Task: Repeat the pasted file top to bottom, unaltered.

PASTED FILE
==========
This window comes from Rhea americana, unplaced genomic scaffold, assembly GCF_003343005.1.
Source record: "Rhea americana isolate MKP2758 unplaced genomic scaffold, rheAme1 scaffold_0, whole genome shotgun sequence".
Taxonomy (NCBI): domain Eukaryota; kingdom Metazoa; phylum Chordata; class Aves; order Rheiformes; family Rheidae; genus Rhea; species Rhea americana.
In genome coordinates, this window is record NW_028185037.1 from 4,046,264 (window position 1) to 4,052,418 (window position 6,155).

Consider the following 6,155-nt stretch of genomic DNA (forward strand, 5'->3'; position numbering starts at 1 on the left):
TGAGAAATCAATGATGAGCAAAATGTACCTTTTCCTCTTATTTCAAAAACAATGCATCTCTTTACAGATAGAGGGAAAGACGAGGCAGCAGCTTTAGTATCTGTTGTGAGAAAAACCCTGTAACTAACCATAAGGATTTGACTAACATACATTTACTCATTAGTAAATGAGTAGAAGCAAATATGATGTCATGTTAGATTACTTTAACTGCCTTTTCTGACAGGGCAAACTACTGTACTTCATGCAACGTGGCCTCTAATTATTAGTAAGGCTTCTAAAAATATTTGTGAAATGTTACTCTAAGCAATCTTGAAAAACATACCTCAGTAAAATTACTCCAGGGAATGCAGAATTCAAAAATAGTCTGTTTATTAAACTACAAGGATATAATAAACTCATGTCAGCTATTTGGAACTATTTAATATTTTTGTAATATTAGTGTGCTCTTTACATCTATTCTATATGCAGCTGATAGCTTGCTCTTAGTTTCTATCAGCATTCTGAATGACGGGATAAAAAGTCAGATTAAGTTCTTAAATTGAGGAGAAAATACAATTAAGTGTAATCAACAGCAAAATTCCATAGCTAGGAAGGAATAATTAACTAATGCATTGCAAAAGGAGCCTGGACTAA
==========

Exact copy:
This window comes from Rhea americana, unplaced genomic scaffold, assembly GCF_003343005.1.
Source record: "Rhea americana isolate MKP2758 unplaced genomic scaffold, rheAme1 scaffold_0, whole genome shotgun sequence".
Taxonomy (NCBI): domain Eukaryota; kingdom Metazoa; phylum Chordata; class Aves; order Rheiformes; family Rheidae; genus Rhea; species Rhea americana.
In genome coordinates, this window is record NW_028185037.1 from 4,046,264 (window position 1) to 4,052,418 (window position 6,155).

Consider the following 6,155-nt stretch of genomic DNA (forward strand, 5'->3'; position numbering starts at 1 on the left):
TGAGAAATCAATGATGAGCAAAATGTACCTTTTCCTCTTATTTCAAAAACAATGCATCTCTTTACAGATAGAGGGAAAGACGAGGCAGCAGCTTTAGTATCTGTTGTGAGAAAAACCCTGTAACTAACCATAAGGATTTGACTAACATACATTTACTCATTAGTAAATGAGTAGAAGCAAATATGATGTCATGTTAGATTACTTTAACTGCCTTTTCTGACAGGGCAAACTACTGTACTTCATGCAACGTGGCCTCTAATTATTAGTAAGGCTTCTAAAAATATTTGTGAAATGTTACTCTAAGCAATCTTGAAAAACATACCTCAGTAAAATTACTCCAGGGAATGCAGAATTCAAAAATAGTCTGTTTATTAAACTACAAGGATATAATAAACTCATGTCAGCTATTTGGAACTATTTAATATTTTTGTAATATTAGTGTGCTCTTTACATCTATTCTATATGCAGCTGATAGCTTGCTCTTAGTTTCTATCAGCATTCTGAATGACGGGATAAAAAGTCAGATTAAGTTCTTAAATTGAGGAGAAAATACAATTAAGTGTAATCAACAGCAAAATTCCATAGCTAGGAAGGAATAATTAACTAATGCATTGCAAAAGGAGCCTGGACTAA